Mortgages. Let’s face it – they don’t exactly make the most entertaining topic. After all, how can home loans and monthly payments be interesting? Well, the movie industry has a way of creating a story out of anything! From comedies to thrillers, here are five movies about mortgages that you’ll definitely want to put on your “To Watch” list!
The Big Short
Nominated for five Academy Awards and the winner of one, The Big Short (2015) is a popular film about the financial crisis that occurred during 2007 and 2008. It follows the stories of six people: Michael Burry (Christian Bale), Jared Vennett (Ryan Gosling), Mark Baum (Steve Carell), Charlie Geller (John Magaro), Jamie Shipley (Finn Wittrock), and Ben Rickert (Brad Pitt). All discover how unstable the housing market is and decide to try and profit from it. The film is broken up into three plots that contain no overlap, except their expectation of the financial crisis. In addition to the actors listed, Anthony Bourdain and Selena Gomez also appear in the film.
Why was The Big Short so successful? Well, for one thing, complex financial terms, such as collateralized debt obligations, are explained by characters breaking the fourth wall. This allows anyone, even those not familiar with the housing market or financial industry, to follow along with the story. In addition, many people were laid off and/or lost their homes, or were affected in countless other ways. It makes sense that people would want to learn about one of the biggest financial disasters since the Great Depression.
If you like comedy and drama, and if you like financial topics or want to learn more about them, this movie is for you.
Another film about the financial crisis of the 2000s, Inside Job (2010) is a documentary film. It’s broken up into five parts, titled How We Got Here, The Bubble (2001-2007), The Crisis, Accountability, and Where We Are Now. Inside Job helps to explain what caused the financial crisis and what effects it had on society.
The film is narrated by Matt Damon and has been praised for both the amount of research that has gone in to it and how that information has been presented. If you enjoy documentaries or are looking for a way to better understand the 2007/2008 financial crisis, Inside Job is for you.
Apple Mortgage Cake
What would you do if you had only ten days before your home is foreclosed? That is the question that Angela Logan (Kimberly Elise) faces in Apple Mortgage Cake (2014). Logan, a single mother, decides to sell her delicious apple cakes at $40 per cake in an effort to pay off the money she owes. Her goal is to sell 100 cakes, or 10 cakes per day. It’s an ambitious goal, and this story is both unique and inspiring. It’s not often that paying off your mortgage is a piece of cake!
Apple Mortgage Cakes is based off of a true story, which is partly what makes it so appealing. Lots of single parents struggle financially, and can connect to Logan’s character.
Interested in tasting the cake that inspired a movie and helped save a woman’s home? You can order one online here!
While not necessarily a movie about mortgages, mortgage payments play a significant role in Pacific Heights (1990). In the film, Drake Goodman (Mathew Modine) and Patty Palmer (Melanie Griffith) purchase their dream house, but have to rent out two of the apartments in order to afford it. They depend on the income from the rental units in order to make the mortgage payments. One of the units is rented to a perfectly normal married couple. Their other tenant, Carter Hayes (Michael Keaton), promises to pay the first six months rent by wire transfer, but locks himself in the apartment without paying. Noises come from Hayes’s apartment at all hours of the night, and he sets cockroaches loose in the house, causing the other tenants to leave. Hayes becomes the tenant of Goodman’s and Palmer’s nightmares, and they soon realize that Hayes isn’t just a nuisance – he’s downright dangerous.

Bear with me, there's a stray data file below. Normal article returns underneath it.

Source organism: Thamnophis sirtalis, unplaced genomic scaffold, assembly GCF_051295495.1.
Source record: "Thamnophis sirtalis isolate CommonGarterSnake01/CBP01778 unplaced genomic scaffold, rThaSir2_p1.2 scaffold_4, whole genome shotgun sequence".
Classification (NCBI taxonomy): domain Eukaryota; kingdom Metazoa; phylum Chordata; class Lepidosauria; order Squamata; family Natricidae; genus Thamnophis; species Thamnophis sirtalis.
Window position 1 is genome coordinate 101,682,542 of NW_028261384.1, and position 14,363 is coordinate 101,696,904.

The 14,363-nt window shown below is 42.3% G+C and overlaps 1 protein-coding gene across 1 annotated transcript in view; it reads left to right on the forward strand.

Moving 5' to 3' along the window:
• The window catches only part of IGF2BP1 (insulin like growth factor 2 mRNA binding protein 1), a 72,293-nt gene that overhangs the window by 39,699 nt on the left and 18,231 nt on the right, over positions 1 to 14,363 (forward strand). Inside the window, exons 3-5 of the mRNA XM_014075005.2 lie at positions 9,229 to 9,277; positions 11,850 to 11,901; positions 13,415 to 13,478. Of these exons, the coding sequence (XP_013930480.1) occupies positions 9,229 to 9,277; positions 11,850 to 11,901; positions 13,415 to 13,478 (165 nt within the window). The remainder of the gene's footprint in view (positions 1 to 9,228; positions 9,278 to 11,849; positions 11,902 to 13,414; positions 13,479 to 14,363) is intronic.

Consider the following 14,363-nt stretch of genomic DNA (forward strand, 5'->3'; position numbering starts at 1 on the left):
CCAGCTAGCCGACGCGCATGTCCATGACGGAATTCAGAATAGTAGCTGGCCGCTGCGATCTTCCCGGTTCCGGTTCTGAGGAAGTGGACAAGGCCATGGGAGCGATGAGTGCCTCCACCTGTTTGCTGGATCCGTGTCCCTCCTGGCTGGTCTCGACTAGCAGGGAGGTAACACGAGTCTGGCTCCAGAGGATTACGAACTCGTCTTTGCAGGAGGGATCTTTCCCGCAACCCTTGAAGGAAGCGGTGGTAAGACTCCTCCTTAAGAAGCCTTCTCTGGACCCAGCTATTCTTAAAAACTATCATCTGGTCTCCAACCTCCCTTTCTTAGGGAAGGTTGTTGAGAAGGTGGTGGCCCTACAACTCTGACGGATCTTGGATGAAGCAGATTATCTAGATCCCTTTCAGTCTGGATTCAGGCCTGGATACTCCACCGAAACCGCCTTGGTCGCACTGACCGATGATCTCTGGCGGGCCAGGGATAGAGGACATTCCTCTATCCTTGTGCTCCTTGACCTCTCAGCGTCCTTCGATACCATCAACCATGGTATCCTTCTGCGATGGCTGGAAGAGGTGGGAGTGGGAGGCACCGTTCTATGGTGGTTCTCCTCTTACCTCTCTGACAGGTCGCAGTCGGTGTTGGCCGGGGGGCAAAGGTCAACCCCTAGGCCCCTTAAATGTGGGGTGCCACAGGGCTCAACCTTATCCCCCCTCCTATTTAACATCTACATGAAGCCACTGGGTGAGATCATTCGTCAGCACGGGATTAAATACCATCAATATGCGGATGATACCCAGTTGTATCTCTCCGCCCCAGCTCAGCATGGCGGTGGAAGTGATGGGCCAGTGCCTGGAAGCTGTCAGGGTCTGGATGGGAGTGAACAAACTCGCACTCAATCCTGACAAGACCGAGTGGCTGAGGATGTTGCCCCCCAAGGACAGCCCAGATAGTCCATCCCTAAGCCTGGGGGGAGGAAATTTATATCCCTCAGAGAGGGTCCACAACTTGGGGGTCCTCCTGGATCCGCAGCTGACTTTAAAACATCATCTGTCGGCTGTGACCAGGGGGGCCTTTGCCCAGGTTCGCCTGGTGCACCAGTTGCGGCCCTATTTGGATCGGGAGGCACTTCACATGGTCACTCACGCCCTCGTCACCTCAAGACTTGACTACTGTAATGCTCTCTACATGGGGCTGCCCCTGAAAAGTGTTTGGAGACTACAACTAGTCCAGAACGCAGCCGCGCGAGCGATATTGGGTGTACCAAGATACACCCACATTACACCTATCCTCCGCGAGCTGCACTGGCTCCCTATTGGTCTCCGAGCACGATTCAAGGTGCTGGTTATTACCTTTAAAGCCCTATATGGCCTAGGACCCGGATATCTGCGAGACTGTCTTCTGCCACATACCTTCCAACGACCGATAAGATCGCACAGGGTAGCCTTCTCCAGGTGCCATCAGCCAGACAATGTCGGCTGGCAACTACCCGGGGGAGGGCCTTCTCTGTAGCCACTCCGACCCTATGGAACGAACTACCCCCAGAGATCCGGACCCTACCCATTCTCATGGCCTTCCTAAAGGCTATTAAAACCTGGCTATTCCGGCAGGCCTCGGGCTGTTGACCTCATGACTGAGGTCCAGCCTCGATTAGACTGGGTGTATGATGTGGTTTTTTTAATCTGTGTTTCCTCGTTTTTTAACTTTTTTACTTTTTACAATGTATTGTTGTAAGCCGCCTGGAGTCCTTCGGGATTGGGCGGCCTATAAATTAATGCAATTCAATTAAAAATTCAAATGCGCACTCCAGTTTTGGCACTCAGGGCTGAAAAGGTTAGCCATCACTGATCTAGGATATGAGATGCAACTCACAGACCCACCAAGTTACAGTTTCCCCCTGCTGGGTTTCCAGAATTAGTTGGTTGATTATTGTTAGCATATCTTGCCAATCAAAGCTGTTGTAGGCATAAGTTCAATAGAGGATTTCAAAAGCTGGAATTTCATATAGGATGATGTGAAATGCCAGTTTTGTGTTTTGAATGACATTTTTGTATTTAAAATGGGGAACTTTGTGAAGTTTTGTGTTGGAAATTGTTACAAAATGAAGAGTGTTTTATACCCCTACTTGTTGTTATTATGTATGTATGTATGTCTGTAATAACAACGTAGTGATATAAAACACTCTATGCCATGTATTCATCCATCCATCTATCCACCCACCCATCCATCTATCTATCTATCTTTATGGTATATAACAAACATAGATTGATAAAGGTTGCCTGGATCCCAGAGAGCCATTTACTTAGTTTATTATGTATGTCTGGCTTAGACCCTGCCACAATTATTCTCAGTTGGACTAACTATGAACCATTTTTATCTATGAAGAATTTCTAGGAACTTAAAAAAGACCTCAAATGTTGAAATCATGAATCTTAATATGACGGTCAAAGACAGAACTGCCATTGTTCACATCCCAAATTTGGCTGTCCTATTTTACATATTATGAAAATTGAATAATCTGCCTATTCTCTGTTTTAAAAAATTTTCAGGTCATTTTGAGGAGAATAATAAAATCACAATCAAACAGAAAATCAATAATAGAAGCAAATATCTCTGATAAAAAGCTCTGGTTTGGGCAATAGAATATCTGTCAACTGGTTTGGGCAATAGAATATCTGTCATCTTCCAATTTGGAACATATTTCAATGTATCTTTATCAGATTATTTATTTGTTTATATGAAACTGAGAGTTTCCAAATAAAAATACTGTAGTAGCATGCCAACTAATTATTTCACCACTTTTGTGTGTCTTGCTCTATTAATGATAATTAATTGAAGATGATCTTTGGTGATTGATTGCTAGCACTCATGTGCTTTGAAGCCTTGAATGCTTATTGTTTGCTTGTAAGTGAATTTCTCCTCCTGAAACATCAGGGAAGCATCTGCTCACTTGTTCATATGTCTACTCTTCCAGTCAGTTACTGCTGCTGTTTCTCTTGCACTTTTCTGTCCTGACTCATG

Mortgage payments can sometimes make your heart race, but this thriller movie takes that idea on a whole new spin! Some people like this movie more than others (it has a 43% rating on Rotten Tomatoes), but if you like thriller movies, it’s definitely worth a look.
A fictional film about the very real 2007 financial crisis, Margin Call (2011) follows an investment firm for just over a day as key employees realize that the firm may go bankrupt. When the head of risk management (Stanley Tucci) is laid off, he give his current project to fellow employee Peter Sullivan (Zachary Quinto). Sullivan realizes that the mortgage-backed securities of the firm will soon be more than what the firm can handle, and that the firm can go bankrupt if its assets decrease. What happens next is a scramble of meetings as the firm's employees try to figure out what to do and how to survive the incoming financial storm.
While a fictional film, Margin Call shows what it might have been like to work at an investment firm at the start of the crisis. The unstable housing market is what made employees at the firm realize that the firm could go bankrupt. Since the story takes place in a little more than 24 hours, it is very fast paced, creating a sense of urgency and even panic. While a lot of films were made about the 2007/2008 financial crisis, this one is the most intense.
Whether you enjoy documentaries, comedies, or thrillers, there’s a mortgage-related film out there waiting for you.
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